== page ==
HERE IS A LINK TO A REALLY GOOD REVIEW OF DR. WAHLS’ BOOK “MINDING MY MITOCHONDRIA”

I also toyed with Dr. John McDougall’s diet, and I tried a Paleo diet, but if something doesn’t make sense to me, or (more importantly) doesn’t FEEL right to me, I won’t embrace it wholeheartedly. No one source of information, or one type of diet, ever felt completely right to me. Until I joined Weight Watchers.

I know, I know, I sound like a recruitment poster or something. But seriously, the new system doesn’t contradict any of the dietary recommendations that I decided to follow over the last few years, and it actually makes it a lot of things easier for me. I use their system to keep track of all the fruits and veggies and animal proteins and other good things I’m SUPPOSED to be eating, and it’s actually LESS restrictive than what I’ve been doing by myself for the last while. I’m eating a lot more now, and a wider variety of food, than I was allowing myself before I had these guidelines.

This is what I’ve done to combine the Weight Watcher tracking with what I got out of Dr. Wahls’ book, and I ran it by a Registered Dietician to make sure that my new planned diet was healthy and safe – she gave me two thumbs up!

– I aim for 9 cups of water. This may sound like a lot, but I make a lot of smoothies and soups, and I count the water I use in those as well. Plus, since starting Modafinil, the persistent dry-mouth makes me WANT even more water!

– I aim for 5 to 9 servings of fruits and vegetables a day, which is easy if you like making soups and smoothies. I assume 100 grams is a serving, and I label each serving check-box with a colour: red, orange, yellow, 4 greens, blue, and white. White is NOT starch, it’s the sulfurous veggies like cauliflower and mushrooms and onions. According to Dr. Wahls, keeping track of colours helps to ensure you get a good balance of all the different micro-nutrients you need, maybe not every day, but over the course of the week.

– I aim for two servings of healthy oil; one could be a teaspoon of olive oil or 1/8 avocado.

– I aim for 6 ounces of protein in a day, at least half of which will be animal protein. (If it had a face, it’s animal protein.)

– I aim for three servings of dairy – I react funny to cow milk and cream, so I stick to yogurt and cheese, and I use a LOT of almond milk, which also counts as dairy. Not sure why, but I’ll take it!

– I aim for at least one serving of fish a week, and one serving of a non-gluten grain. I’ll increase those as I learn to cook more with them.

– Last but not least, I aim for 2000 IU’s of Vitamin D, a Calcium-Magnesium supplement, and a multivitamin. That’s it.

THIS HAS MADE MY LIFE SO MUCH EASIER! I just have a little list with check boxes, and I try to check my list off every day. No more fretting about what I can and can’t eat. No more going hungry because I can’t figure out what I should eat, or going crazy and eating EVERYTHING IN THE PANTRY. And believe me, with a fruit and veggie heavy diet, I have more problems eating ENOUGH points worth of food than I do going over my daily allowance. Also, Weight Watchers encourages writing down every little bit of food you put in your mouth, and I’ve expanded that to include EVERYTHING, meds and supplements too, and since I’m writing all that down it’s easy to keep track of energy levels and hunger levels as well.

So there’s my take on food, nutrition and diet. Just remember, what works for me may not work for you, and it took a few years of trial and error to come up with a way of eating that’s healthy and comfortable for me. I hope this inspires you to find a healthy and comfortable way for you – it’s completely worth whatever time you spend on it, in the end!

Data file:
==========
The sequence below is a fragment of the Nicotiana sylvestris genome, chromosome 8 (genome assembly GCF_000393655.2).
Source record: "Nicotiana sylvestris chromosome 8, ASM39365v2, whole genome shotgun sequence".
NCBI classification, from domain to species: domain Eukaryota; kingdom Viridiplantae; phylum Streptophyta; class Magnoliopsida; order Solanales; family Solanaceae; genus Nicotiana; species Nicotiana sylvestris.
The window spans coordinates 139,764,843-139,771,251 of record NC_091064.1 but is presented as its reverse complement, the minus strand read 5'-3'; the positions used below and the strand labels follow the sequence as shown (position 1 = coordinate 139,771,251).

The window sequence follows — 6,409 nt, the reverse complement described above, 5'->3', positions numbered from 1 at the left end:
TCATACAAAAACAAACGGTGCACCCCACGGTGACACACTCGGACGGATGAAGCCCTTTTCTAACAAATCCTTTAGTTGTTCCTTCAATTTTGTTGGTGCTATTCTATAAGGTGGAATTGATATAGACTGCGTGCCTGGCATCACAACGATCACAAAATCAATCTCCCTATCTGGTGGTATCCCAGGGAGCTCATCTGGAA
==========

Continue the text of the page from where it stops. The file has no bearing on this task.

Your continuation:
MS Adventures – Modafinil, Day One

Today I went to my Doctor and talked to her about going on Modafinil. For those of you who’ve never heard of it, Modafinil is an alertness drug that was originally marketed as a treatment for narcolepsy and other sleep disorders. It’s also marketed as Provigil in the US and Alertec in Canada. Ages ago, my Neurologist suggested I try it, since my major MS complaints are fatigue (Hah! Total exhaustion more like! I wish there were more descriptive words for it!) and cognitive dysfunction, more colloquially known as “brain fog.”

CLICK HERE TO LEARN MORE ABOUT BRAIN FOG

At the time, I said no, because 1. I dislike taking pills and 2. I was in the middle of learning about behavioral- and diet-modification to try to control my symptoms. Now, I feel like I’ve taken those as far as I can, with some success (I’ll write about my diet discoveries soon) and I was ready for the next step. Pharmacology. In other words, pills. I’ve got a few articles below if you’re curious about it, or just do an internet search – there’s quite a bit of information about Modafinil, since it’s been out since 1994 or so, and used to treat several different ailments.

CLICK HERE FOR THE WIKIPEDIA ENTRY

CLICK HERE FOR INFORMATION ON MODAFINIL AND MS

CLICK HERE FOR SOME HISTORY ON MODAFINIL

So! I’ve taken my first pill. Once dose, once a day, in the morning. It’ll be up to me to discover if I need to take it with food or not. I just took it, so I’m not sure exactly how my system is going to react to it, but I’ll let you know tomorrow. I’m both scared that it won’t do anything and excited that it might!

PS I just noticed I used the word “colloquially” in the first paragraph. I feel smarter already!

The Edison Tally – Do Something New Every Day, Even If you Fail

I’ve decided that part of living life as an Adventure is doing something new, or something you don’t want to do, every day. Especially if it’s something that scares you. So, this morning, I finally took the plunge and did something I’ve been putting off for about 3 years, due to fear.

I opened a trading account with an online brokerage. And I funded it. (The fear is still making me a little nauseous right now, and I think I’m still in shock!)

A little history: When I started my blog, I was dabbling at learning about online options trading. I’ve been ghosting the classroom site for YEARS! I’ve been virtual trading (with fake money) on and off, sometimes successfully, sometimes not. Mostly not – I really didn’t take it seriously since it wasn’t real money.

The ironic thing is, I’d started taking classes in the first place because I was afraid of what would happen if I lost my job or became unable to work. I didn’t trust the government to take care of me. But guess what?

IT HAPPENED!